With these survey responses being so similar across parents and the public, one might wonder whether respondents were dishonest in reporting their preferences or were not focused on the particular set of schools about which we asked. We took numerous precautions and performed a variety of checks to ensure this was not the case. Aware that respondents might find it socially undesirable to admit that they want something different from their own children’s schools from what they want from other children’s schools, we employed a between-subjects study design in which we asked each respondent about only one type of school. As such, no individual respondent had to reveal different preferences for her own and other children. Administering the survey online rather than in person further limited social desirability bias and interviewer effects (Duffy, Smith, Terhanian, & Bremer, 2005; Kreuter, Presser, & Tourangeau, 2008). To assess whether YouGov respondents internalized which set of schools they had been asked about, we conducted manipulation checks with 124 online survey respondents from amazon.com’s MTurk. First, we administered the Study 1 task to these MTurk respondents, each of whom had at least one child 18 or younger. Then we asked respondents to complete a cognitively challenging estimation task before asking them to recall whether they had originally been asked about their own children’s schools, schools around their communities, or schools around the country. Nearly three fourths (73.3%) correctly identified their original assignment. These precautions and tests make us confident that respondents understood what they were being asked and answered honestly.3


Our analysis of which subgroups prefer Private Success bolsters confidence that respondents answered this item in accordance with their beliefs, along with offering additional insight into the dynamics of Americans’ desires for schools. Table 4 reports results from the logistic regression model predicting whether respondents selected Private Success by their observable demographic and political characteristics. The one significant predictor of whether respondents chose the Private Success goal was political orientation. Republicans were significantly more likely than Democrats to want schools to prioritize Private Success (odds ratio = 1.592; p = 0.011).4 This difference seems consistent with ideological differences between the Democratic and Republican Parties. Lakoff (2010) and Freeman (1986) argued that the Republican Party’s worldview holds that society’s collective interests are best served through the pursuit of individuals’ own self-interests. Although our Private Success response specified that the careers best for these students might not be best for the economy as a whole, Republican respondents might have been skeptical that policy makers could adequately identify and serve the broader public interest. The presence of a Republican–Democratic difference, consistent with the difference in party ideologies, suggests that our items captured variation in respondents’ views where such variation existed.5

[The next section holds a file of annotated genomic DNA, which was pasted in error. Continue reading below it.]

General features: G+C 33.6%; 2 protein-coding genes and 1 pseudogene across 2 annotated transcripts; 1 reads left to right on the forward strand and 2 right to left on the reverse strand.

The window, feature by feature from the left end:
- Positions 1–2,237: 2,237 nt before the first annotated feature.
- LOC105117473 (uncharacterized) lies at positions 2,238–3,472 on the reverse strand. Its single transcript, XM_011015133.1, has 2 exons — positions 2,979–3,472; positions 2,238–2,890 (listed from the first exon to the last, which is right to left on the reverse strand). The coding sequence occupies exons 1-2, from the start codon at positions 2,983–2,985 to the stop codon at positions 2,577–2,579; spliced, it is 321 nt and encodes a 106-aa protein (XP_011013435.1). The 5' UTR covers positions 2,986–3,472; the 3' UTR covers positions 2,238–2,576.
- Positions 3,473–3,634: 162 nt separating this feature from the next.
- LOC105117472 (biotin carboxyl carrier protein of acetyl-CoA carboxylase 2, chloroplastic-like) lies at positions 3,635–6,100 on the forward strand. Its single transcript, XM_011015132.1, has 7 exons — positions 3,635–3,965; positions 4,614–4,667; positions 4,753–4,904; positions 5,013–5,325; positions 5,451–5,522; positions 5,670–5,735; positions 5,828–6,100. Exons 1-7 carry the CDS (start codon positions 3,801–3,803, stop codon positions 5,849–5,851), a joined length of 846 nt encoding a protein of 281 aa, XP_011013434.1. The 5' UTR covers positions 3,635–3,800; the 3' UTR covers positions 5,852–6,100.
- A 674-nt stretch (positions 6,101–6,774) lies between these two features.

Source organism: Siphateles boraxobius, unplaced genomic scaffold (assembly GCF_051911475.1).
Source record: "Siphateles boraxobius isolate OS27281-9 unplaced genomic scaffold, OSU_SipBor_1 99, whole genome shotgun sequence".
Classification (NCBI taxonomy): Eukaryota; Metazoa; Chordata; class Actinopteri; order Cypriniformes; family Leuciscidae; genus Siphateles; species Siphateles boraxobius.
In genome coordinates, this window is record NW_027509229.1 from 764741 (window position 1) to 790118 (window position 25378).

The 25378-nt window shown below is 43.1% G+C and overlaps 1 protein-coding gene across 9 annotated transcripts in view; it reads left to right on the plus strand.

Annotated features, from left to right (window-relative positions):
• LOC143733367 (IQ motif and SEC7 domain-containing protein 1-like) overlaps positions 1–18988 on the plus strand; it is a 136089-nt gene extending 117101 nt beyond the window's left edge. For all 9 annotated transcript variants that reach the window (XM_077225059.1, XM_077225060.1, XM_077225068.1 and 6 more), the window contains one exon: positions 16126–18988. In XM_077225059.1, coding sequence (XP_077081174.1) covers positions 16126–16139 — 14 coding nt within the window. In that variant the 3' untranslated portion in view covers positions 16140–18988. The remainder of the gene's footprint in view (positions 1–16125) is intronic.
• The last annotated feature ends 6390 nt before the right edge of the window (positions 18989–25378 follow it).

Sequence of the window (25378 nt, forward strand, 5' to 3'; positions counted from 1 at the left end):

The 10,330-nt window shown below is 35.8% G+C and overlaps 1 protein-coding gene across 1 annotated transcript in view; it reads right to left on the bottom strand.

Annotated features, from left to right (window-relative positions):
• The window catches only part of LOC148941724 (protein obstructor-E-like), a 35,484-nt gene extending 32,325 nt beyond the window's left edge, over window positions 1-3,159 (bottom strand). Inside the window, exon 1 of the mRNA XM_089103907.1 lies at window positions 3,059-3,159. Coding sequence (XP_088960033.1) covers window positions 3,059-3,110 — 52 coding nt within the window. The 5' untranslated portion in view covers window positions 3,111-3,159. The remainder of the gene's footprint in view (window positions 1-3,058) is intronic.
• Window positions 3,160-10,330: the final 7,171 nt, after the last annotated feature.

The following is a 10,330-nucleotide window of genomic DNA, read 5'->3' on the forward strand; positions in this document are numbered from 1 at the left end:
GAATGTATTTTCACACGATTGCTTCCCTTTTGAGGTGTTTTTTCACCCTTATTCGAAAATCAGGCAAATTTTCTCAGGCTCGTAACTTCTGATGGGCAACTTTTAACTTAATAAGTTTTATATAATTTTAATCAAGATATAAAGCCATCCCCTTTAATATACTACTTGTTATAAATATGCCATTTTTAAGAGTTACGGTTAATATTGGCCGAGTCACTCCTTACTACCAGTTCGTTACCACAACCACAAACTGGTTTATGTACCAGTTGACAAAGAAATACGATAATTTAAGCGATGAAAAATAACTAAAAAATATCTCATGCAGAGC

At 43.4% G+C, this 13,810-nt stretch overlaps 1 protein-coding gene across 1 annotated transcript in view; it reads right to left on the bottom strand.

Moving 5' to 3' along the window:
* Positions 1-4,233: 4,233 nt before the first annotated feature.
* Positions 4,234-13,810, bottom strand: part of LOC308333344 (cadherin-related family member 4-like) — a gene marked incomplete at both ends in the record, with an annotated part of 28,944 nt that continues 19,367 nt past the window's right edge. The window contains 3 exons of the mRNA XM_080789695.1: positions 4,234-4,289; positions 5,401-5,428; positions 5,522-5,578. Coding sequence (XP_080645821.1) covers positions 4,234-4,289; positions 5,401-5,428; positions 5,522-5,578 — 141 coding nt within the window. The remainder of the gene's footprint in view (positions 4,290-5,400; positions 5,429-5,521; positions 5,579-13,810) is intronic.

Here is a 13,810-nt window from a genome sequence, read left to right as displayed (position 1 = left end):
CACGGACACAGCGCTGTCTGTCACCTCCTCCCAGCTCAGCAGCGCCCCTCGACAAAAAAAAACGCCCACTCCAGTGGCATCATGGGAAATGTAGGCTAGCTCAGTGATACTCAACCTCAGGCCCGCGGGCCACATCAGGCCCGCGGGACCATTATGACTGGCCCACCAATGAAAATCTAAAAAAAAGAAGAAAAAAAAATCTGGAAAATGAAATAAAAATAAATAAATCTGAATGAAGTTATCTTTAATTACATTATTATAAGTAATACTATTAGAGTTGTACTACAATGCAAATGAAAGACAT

Table 4.  Odds Ratios for Whether Selected Private Success Goal by Personal Characteristics (Study 1)

 

Selected “Private Success”

Female

1.191

 

(0.193)

Black

1.049

 

(0.269)

Hispanic

1.071

 

(0.282)

Asian

1.699

 

(1.129)

Other race

1.067

 

(0.393)

Did not attend college

0.772

 

(0.154)

Attended college, no 4-year degree

1.128

 

(0.227)